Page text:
Very warm and humid in the evening.

0 locks, 7 miles


Wed 22nd June  Lion Salt Works to Dutton Hollow

A Magpie flew in to the stern area under the canopy this morning. James helped it to find its way out again.  There was also evidence of a baby bird or wren that had met its demise, with Hugo the main suspect.

Magpie under our boat hood

It was sunny as we set off for the short journey to the facilities block at Anderton, where we completed all the necessary tasks. We spent 30 minutes there as our water tank was nearly empty.

Leaving Lion Salt Works

Ilford and Clematis

We then passed the boat lift, and followed a boat called Triton John through the Barnton Tunnel.  We moored behind them at the entrance to Saltersford Tunnel, waiting for the top of the hour before we could enter.

Passing the boat lift

Barnton Tunnel

 Waiting for Saltersford Tunnel

Emerging from Saltersford Tunnel

Nothing appeared the other way, and when the time came, Triton John went in, followed by us, and then another boat from the permanent moorings opposite. The tunnel has a few kinks so you can’t see right through.

The boat following us soon fell behind, and Triton John pulled over for lunch soon after the Black Prince base at bridge 209. We carried on to Dutton Hollow, where we stopped for the day.

We frequently see dogs on boats, and often cats, occasionally a parrot, twice we have seen ferrets, but this time the boat moored in front had a tortoise which was going for a walk. They thought it was about 65 years old. 

Dutton Hollow mooring

Tortoise

They left after lunch and two other boats arrived., with pleasant couple Colin and Linda, were heading in the opposite direction from us, and stopped nose on to us. They were going down the Anderton Lift in a day or two. Tamarisk, with Sue and Paul, arrived from Anderton direction, and moored up beyond Tranquilla, and two cats emerged. One was mostly black, and fairly timid, and the other was tabby and white, and was very friendly and bold. Hazel had a surprise in our boat when she reached down to stroke Hugo, and found this little cat was at her feet. Although female, it was called Sid.  Thankfully Hugo was off in the bushes at the time.  We had no caterwauling or aggro, so they must all have got on OK.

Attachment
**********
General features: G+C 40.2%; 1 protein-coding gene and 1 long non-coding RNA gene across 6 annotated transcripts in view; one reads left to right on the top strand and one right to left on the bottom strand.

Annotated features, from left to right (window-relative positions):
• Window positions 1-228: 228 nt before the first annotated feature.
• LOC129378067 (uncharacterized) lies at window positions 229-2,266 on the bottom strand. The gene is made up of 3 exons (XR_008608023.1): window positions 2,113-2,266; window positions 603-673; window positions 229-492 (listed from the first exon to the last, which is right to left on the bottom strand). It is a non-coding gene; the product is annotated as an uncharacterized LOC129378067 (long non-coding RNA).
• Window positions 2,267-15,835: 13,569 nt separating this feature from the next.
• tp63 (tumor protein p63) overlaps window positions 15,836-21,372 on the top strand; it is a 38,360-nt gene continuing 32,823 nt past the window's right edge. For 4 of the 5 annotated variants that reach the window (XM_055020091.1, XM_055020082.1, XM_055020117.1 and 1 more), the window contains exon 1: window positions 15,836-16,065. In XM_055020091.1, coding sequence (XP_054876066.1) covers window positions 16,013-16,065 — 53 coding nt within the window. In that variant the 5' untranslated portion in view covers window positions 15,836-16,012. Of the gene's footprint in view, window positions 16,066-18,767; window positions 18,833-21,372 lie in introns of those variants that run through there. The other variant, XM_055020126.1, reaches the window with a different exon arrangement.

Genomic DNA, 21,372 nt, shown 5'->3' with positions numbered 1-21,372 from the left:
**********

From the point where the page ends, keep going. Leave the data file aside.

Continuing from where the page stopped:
James went for a walk later, crossing over Bridge 211, and taking a footpath parallel to the canal, crossing back at bridge 210.  There were some common but lovely white flowers, all different, like huge snowflakes.

Weaver Valley

Evening walk

Silhouettes




White flowers all individual and unique

Evening light

Full moon

No locks, 7 miles, 2 tunnels

Thu 23rd June  Dutton Hollow to Lymm

Crisp morning at Dutton Hollow

 Hugo out on deck

We saw three kingfishers soon after we left the mooring. We had left in good time for the tunnel opening times, in case there was a queue for Dutton lock. There wasn’t, so we were the first in the waiting area for Preston Brook Tunnel. There are only two rings here, so only space for one boat. Another boat came through the lock, but he must have been a local, because he kept back by the lock bollards where he could tie up.

Dutton Lock

Waiting for Preston Brook Tunnel

Approaching the tunnel

Into the darkness